Are you experiencing pain in your teeth or gums? If so, you should call your dentist immediately to book an appointment. Today, our Airdrie dentists share some reasons why you may be feeling tooth or gum pain and tips on how you can manage it.
The Causes of Tooth & Gum Pain
Whether the pain from your toothache is minor or severe, you should always have a dentist diagnose its underlying cause as quickly as possible. In most cases, a rigorous oral hygiene routine will prevent toothaches or discomfort. However, many potential factors can cause tooth or gum pain, including the following:
While cavities often come on gradually, pain can arise suddenly. This should be taken care of as soon as possible to prevent infections.
Injury, Trauma, or Grinding
Whether you grind your teeth in your sleep and gradually wear them down, or you sustain an injury in some more immediate way, for instance, while playing sports, a fractured or damaged tooth can be very painful – don’t ignore it. Your dentist may recommend treating it with a filling, crown, or bonding.
Grinding may also cause tooth sensitivity issues. Ask your dentist for tips on how to break this harmful habit.
When wisdom teeth get impacted, it can often be fairly painful because of the pressure they inflict on the surrounding teeth or infection. Impacted wisdom teeth can also lead to secondary issues including tooth damage and crowding if there isn’t enough space for them to erupt properly.
Bacterial infections could result in puss-filled pockets. This not only creates painful sensitivity, but can also develop into a more serious, or even life-threatening, condition.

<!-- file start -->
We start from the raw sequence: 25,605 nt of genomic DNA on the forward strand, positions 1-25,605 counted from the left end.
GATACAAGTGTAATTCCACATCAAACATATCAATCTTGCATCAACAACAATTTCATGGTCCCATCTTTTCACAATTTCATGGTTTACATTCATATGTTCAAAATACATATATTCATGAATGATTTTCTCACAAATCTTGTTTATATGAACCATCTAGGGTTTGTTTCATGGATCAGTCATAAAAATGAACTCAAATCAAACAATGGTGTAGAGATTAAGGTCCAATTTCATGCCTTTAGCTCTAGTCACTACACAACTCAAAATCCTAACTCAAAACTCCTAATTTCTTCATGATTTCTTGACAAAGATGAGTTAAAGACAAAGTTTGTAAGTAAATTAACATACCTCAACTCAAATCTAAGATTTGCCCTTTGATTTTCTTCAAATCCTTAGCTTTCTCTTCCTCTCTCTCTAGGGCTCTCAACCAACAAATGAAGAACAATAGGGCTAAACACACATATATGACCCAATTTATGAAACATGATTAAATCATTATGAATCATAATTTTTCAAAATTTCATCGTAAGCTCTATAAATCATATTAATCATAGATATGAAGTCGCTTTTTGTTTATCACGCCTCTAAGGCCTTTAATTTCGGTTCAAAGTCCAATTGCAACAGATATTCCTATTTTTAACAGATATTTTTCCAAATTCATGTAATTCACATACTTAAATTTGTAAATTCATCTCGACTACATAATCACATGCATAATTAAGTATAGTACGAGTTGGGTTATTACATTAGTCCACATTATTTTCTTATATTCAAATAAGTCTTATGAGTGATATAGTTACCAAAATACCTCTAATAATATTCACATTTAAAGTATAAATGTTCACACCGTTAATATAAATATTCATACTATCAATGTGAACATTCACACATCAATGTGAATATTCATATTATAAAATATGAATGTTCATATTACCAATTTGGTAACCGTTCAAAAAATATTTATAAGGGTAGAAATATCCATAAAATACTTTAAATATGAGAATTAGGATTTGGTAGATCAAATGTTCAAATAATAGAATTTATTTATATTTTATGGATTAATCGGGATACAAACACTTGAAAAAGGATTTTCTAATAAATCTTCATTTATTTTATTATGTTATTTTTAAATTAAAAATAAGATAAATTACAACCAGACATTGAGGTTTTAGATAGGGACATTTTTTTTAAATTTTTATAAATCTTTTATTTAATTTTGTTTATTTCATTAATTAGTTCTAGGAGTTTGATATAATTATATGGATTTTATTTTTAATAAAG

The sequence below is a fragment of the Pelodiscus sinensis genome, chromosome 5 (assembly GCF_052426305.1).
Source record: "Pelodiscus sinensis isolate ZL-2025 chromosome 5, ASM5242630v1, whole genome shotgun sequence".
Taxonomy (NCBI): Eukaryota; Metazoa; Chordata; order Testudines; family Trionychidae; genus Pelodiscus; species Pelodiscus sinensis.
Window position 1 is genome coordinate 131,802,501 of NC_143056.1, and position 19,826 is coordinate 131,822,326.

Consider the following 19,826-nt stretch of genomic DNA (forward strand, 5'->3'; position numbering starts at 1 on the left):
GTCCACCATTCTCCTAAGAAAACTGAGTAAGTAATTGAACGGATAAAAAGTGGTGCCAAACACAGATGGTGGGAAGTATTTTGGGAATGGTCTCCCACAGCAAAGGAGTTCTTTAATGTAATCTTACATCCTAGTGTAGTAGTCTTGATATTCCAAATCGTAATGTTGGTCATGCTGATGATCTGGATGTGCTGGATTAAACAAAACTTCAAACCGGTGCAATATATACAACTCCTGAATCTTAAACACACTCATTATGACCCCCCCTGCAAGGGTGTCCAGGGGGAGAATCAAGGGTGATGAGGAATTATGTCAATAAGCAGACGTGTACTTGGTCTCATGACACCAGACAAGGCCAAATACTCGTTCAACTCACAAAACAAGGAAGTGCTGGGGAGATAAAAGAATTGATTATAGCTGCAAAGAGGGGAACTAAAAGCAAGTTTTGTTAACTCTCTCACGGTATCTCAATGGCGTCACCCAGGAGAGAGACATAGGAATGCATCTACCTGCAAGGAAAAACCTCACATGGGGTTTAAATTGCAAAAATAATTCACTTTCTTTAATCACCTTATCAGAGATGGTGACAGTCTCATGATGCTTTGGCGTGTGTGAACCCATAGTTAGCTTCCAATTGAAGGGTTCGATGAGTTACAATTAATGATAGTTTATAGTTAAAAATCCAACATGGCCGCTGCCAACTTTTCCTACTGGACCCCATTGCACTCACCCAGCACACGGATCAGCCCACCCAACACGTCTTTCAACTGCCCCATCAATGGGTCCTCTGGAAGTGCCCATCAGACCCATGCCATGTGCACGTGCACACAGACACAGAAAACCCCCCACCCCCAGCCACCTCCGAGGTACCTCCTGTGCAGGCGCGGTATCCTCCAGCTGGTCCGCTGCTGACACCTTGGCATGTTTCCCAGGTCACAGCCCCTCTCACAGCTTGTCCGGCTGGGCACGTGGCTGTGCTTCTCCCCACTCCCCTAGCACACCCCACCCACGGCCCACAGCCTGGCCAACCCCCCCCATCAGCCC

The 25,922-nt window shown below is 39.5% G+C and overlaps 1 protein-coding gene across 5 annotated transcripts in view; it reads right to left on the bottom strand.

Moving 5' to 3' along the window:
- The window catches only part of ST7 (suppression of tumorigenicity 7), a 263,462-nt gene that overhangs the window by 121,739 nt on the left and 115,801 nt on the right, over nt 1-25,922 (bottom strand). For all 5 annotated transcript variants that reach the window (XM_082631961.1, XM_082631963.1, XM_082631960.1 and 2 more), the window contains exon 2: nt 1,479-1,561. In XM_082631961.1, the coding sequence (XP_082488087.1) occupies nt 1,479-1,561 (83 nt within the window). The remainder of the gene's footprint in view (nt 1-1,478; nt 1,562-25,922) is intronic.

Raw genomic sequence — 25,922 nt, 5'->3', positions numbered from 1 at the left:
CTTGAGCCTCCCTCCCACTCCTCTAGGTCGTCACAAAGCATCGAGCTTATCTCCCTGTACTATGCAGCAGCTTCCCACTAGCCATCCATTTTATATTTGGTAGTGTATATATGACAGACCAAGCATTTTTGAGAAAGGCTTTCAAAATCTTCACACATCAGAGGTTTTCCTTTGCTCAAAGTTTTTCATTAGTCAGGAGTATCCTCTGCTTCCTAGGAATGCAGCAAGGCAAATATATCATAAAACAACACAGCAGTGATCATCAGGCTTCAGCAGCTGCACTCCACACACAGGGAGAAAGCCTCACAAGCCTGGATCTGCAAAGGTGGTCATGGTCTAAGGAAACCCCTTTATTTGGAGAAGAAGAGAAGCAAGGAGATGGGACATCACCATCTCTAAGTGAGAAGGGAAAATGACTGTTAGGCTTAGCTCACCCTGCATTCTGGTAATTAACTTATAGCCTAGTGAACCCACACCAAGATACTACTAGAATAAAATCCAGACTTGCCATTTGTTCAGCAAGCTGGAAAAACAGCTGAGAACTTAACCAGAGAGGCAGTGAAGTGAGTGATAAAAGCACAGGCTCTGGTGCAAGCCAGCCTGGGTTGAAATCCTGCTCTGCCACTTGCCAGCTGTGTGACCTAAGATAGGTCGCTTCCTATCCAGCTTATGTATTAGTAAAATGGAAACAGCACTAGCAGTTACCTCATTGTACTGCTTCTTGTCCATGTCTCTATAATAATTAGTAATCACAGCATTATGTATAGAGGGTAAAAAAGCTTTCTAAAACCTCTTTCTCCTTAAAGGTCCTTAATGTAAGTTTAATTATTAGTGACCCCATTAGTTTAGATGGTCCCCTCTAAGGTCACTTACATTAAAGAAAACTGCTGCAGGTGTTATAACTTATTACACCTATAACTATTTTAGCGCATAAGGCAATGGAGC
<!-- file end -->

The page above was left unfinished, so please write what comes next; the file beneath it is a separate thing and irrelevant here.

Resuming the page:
Gum disease (periodontal disease) can range from early-stage (gingivitis) to moderate and severe. In the early stages, your dentist may treat your gingivitis with a procedure called scaling and root planing – the process of removing plaque buildup from the gum line.
For a more urgent case that’s progressed to severe gum disease, you may need a root canal, antibiotics, and/or surgery.
Other Possible Causes
We should note that some people experience temporary tooth sensitivity, which doesn’t necessarily indicate a serious problem.
Using toothpaste made for sensitive teeth may help. You should also attempt to avoid eating extremely hot or cold food and drinks until the sensitivity goes away.
If you notice ongoing sensitivity (for more than a couple of days), this may be cause for more serious concerns, such as gum recession, and you should see your dentist.
There are also times the issue that’s causing your tooth pain may lie outside your mouth. Viral or sinus infections, vitamin deficiencies, headaches, or colds may cause symptoms similar to what you might feel with a toothache.
However, it’s still worth it to schedule an appointment with your dentist as ignoring or misdiagnosing the pain yourself could lead to serious issues. Most dental pain won’t stop on its own and should be assessed by your dentist.
How To Help Relieve Tooth Pain
If you are wondering how to relieve tooth pain, the first and most obvious answer is to make an appointment with your dentist so that the issue can be diagnosed and treated.
In the meantime, there are a few home remedies for tooth pain you can try. Apply an ice pack or take over-the-counter pain medication to reduce pain and inflammation. In some cases, a saltwater rinse can also help soothe and relieve tooth pain.